• Play it but turn the brightness slider a bit higher than recommended, don’t have the sound too loud and keep your blanky handy.

    • You monster! D: I sold my copy in 2009, and later wanted to play it again. It took me 12 months of asking after it every time I went into GAME or EB to find another copy…

    • Dead Space is the only game I’ve forced myself to complete on the hardest difficulty… I kinda felt that after a while on the lower difficulties you got so used to the common necromorph, so they had no impact anymore… On the hardest difficulty though? Holy carp! Every encounter is a heart pumping affair! So many fantastic (poop your pants) memories

    • Nah I’m the same. Haven’t even remotely played Dead Space, and couldn’t get myself to play F.E.A.R. either.
      Barely managed to get through Alan Wake (which I loved), and only because you could drop flares at the press of a button and all the bad guys flee.

    • The real trick to making Dead Space more scary? Don’t crush those black xbox crates filled with ammo and supplies. I didn’t discover that was possible until near the end of the game, and was astounded at how difficult the game was on “normal” difficulty.

      There were points where I had to beat enemies into submission because I had no ammo… or when being grabbed by a wall-hole tentacle, I had *just* enough ammo to break free… provided I didn’t miss a shot.

  • My 9yo son plays Minecraft on one half his laptop screen while watching a YouTube video of someone else playing a game (with the idiot in the video invariably screaming like a stuck pig) on the other half. I’d also like to mention the pants-browning that occured when I played Dreadhalls for a total of 90 seconds on the Rift. I died and did NOT want to go “back in there”. When I hit level 20 in Destiny I’ll be buying Alien: Isolation and some granny nappies.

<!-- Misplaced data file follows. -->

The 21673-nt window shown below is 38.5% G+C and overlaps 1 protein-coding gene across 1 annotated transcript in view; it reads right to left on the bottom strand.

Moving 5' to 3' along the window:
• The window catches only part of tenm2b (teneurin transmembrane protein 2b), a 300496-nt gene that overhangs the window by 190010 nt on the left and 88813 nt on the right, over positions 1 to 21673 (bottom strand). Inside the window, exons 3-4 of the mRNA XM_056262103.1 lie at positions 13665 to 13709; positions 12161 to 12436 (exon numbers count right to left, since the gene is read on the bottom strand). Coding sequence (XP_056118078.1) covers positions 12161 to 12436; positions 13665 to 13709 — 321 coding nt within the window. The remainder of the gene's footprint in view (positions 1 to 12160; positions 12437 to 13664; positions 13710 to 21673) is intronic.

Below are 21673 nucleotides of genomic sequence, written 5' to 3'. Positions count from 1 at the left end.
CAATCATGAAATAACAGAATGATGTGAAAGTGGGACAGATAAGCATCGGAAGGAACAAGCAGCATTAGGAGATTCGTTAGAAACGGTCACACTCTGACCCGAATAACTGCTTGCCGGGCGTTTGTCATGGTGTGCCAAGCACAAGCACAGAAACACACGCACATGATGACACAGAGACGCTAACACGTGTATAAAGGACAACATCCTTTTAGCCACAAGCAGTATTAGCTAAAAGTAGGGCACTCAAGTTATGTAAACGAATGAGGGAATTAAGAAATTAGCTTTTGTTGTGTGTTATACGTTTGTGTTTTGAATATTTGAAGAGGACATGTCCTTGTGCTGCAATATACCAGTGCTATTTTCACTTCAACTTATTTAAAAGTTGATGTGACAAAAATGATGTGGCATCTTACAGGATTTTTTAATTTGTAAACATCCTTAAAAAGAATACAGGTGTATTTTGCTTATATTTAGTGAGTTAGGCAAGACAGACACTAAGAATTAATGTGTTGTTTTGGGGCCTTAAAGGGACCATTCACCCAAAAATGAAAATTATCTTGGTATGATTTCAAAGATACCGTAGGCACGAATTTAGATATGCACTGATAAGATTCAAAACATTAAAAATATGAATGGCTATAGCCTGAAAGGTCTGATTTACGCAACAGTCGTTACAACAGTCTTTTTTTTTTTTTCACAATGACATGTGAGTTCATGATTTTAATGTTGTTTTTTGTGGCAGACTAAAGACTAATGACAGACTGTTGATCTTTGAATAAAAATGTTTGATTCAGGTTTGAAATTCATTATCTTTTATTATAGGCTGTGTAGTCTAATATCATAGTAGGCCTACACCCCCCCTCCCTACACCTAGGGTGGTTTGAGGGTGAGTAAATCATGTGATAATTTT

• Hell, even Minecraft features some elements of horror, with its Endermen and what not.Screw Endermen. Minecraft’s horror is night time full stop. And/or the dark in general. Wandering around, ears twitching at the slightest of sounds. The dread of that zombie moaning that you can’t see the source of, the terror of a spider’s hissing coming up from behind you, even just turning the next corner of the cave you’re exploring and finding that it opens out into a large cavern that you can’t see the other side of and not the safe, controllable, narrow tunnel you were expecting.

    Also, shout out to ZombiU because I love it so much.

    • Oh right, yeah, I got a bit unnerved at that game and gave it up pretty quickly too. Great game, though, and a cool story!

      • As per my reply to your other comment, I’m the same. But I found with Alan Wake, keep flares equipped and keep a finger on the button. Anytime you freak out, drop a flare and run for your life. Worked for me. Only reason I finished the game.

    • Yeah, certainly one of the better horror themed games, music and audio plays a big part in making a game make your skin crawl (Fatal frame did this very well even if the graphics were a bit crap, “Call of Cthulhu, Dark Corners of the Earth” also worth a mention)

    • The sound design in Alan Wake was impeccable too. It wasn’t the sights, so much, but the sounds that got me the most.

  • Maybe it’s just me, but I’ve never been properly, genuinely scared by a video game, same with movies (once I was old enough, anyway).